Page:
LPS cancels school as Nebraska winter storm looms

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By journalsofus.com


Winter break isn’t over just yet.

Lincoln Public Schools canceled classes Monday ahead of a winter storm expected to sweep the state and possibly drop the most significant snowfall of the season so far in Lincoln. LPS students were set to return to classes after a two-week winter break before Superintendent Paul Gausman declared the district’s first snow day of the school year just before 6 p.m. Sunday.

The National Weather Service in Valley on Sunday issued a winter storm warning for central and eastern Nebraska, including Lancaster County, starting at 6 a.m. Monday through noon Tuesday.

Lincoln could potentially see 7 to 11 inches of snow, according to a post by the Weather Service on X (formerly Twitter). There is an 85% chance Lincoln could see at least 6 inches of snow and a 59% chance of at least 8 inches. 

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Other areas of Southeast Nebraska under the warning could see 6 to 9 inches of snow, according to the bulletin for the winter storm warning.

A mix of rain and snow is expected to begin early Monday morning before giving way to moderate to heavy snowfall by mid-morning, Weather Service meteorologist Becky Kern said.

Lincoln could see snowfall rates of greater than 1 inch an hour at times, which could affect visibility, according to Kern. Brief periods of snowfall greater than 2 inches an hour are possible in Southeast Nebraska as well.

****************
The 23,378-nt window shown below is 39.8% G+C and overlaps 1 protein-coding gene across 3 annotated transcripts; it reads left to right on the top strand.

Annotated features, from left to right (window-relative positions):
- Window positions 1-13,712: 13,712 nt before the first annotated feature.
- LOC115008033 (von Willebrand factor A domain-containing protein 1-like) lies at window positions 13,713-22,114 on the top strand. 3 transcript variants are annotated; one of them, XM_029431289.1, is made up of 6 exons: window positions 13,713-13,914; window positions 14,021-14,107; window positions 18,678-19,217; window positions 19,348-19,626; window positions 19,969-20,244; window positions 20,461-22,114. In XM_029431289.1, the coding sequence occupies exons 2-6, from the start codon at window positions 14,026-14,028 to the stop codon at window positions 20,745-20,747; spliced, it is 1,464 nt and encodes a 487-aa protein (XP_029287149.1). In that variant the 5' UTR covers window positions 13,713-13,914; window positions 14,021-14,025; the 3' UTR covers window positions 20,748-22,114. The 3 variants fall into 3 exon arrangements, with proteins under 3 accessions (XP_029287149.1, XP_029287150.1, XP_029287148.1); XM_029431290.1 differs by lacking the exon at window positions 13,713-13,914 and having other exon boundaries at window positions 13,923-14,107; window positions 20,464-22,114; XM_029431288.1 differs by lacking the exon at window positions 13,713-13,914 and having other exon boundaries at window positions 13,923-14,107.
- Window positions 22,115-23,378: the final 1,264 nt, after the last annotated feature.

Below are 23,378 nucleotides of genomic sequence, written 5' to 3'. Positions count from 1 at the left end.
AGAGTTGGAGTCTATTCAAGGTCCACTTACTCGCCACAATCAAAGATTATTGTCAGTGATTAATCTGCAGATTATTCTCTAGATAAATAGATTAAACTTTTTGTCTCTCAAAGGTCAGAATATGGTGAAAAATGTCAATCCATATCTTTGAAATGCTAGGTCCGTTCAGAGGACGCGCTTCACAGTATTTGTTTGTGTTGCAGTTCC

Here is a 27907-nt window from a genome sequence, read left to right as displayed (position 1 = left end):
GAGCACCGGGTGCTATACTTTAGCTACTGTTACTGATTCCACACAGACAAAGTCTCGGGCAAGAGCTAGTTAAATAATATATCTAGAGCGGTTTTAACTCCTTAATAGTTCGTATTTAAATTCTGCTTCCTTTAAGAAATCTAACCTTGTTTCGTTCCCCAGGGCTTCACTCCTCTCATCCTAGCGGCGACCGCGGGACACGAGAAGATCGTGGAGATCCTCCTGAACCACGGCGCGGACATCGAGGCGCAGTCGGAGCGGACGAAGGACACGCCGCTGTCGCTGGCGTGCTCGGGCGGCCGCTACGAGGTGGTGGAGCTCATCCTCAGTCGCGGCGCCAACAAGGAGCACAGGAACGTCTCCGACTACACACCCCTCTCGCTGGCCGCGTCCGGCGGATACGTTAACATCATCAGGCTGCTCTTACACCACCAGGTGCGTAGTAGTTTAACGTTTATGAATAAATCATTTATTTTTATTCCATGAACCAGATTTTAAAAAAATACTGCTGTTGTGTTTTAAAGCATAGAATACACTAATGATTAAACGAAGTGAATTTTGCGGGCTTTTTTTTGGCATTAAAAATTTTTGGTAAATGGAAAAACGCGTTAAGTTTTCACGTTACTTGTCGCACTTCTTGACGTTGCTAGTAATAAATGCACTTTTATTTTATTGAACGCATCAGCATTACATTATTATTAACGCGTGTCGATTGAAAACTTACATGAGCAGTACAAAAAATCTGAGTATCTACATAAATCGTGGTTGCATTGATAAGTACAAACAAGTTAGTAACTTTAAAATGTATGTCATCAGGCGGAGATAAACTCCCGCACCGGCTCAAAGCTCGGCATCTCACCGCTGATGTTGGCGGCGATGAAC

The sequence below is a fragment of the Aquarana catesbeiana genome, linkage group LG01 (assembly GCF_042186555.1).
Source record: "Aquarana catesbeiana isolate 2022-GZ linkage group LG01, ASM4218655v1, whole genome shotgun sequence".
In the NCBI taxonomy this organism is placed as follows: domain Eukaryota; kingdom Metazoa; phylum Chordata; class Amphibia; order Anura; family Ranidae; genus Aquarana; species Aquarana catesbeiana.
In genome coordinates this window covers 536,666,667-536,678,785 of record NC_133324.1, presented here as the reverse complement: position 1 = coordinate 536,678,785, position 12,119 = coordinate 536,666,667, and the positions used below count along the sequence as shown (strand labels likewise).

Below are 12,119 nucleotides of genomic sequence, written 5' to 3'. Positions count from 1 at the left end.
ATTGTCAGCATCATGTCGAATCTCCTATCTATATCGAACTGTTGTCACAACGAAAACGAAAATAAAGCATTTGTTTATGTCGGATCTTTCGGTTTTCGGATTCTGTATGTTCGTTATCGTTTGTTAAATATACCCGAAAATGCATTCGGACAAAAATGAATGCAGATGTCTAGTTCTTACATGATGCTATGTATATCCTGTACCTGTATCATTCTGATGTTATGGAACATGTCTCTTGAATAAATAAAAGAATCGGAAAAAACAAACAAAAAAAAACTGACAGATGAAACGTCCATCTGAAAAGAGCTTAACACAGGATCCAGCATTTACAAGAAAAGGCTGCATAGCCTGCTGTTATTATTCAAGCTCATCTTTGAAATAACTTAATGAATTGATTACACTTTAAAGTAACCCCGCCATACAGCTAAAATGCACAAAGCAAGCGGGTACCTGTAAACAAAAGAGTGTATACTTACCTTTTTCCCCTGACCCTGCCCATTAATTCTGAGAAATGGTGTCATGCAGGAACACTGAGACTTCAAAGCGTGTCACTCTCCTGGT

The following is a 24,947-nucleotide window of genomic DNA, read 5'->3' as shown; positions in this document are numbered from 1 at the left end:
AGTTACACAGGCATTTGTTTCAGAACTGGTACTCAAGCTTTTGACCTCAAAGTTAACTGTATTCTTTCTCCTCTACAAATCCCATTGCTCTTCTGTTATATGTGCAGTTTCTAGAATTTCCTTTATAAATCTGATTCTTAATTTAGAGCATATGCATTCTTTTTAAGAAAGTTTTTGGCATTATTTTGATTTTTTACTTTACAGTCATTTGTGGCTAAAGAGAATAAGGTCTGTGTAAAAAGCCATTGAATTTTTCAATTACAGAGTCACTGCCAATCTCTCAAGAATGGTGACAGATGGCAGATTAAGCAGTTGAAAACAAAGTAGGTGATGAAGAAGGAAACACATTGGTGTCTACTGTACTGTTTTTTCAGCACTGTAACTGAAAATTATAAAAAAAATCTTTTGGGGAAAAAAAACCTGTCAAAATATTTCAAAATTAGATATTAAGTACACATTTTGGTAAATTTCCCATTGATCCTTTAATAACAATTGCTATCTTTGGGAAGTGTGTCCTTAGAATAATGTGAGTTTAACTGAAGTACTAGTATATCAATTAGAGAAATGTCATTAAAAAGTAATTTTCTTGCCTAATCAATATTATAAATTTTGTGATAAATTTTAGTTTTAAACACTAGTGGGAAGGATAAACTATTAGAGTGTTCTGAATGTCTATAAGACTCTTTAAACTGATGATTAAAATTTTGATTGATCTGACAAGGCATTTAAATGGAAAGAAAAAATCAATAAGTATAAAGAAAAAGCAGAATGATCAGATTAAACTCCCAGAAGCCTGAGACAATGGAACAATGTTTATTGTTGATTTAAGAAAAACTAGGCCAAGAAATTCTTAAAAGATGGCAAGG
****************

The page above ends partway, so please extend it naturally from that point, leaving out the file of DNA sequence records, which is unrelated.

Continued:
“Just the rate of snowfall is going to be concerning,” Kern said.

Visibilities may drop below half a mile during the heaviest snow, particularly Monday afternoon and night, according to the Weather Service.

The snow is forecast to continue into the evening before winding down overnight Tuesday.

“By Tuesday morning at 7 a.m., the snowfall is really going to be tapering off,” Kern said. “The thing that will come in next are gusty northwest winds.”

Winds could gust up to 40 mph Tuesday morning, potentially leading to blowing and drifting snow, especially west of Lincoln.

The Weather Service cautioned that travel “could be very difficult,” with hazardous conditions possible during the Monday morning and evening commutes.

Lincoln Transportation and Utilities said in a news release its crews are “on standby and ready to respond.” 

Lincoln has seen only about 5 inches of snow this winter, which is below average.

The high temperature in Lincoln is expected to hang in the lower to mid 30s, with a high of 25 degrees forecast for Tuesday.

But that will feel warm compared to what’s coming this weekend. A mass of cold air is expected to bring bitterly cold wind chills and highs in the lower teens and upper single digits starting Friday.

Several chances for snowfall over coming days in Nebraska, Meteorologist Kirsten Lang has the forecast



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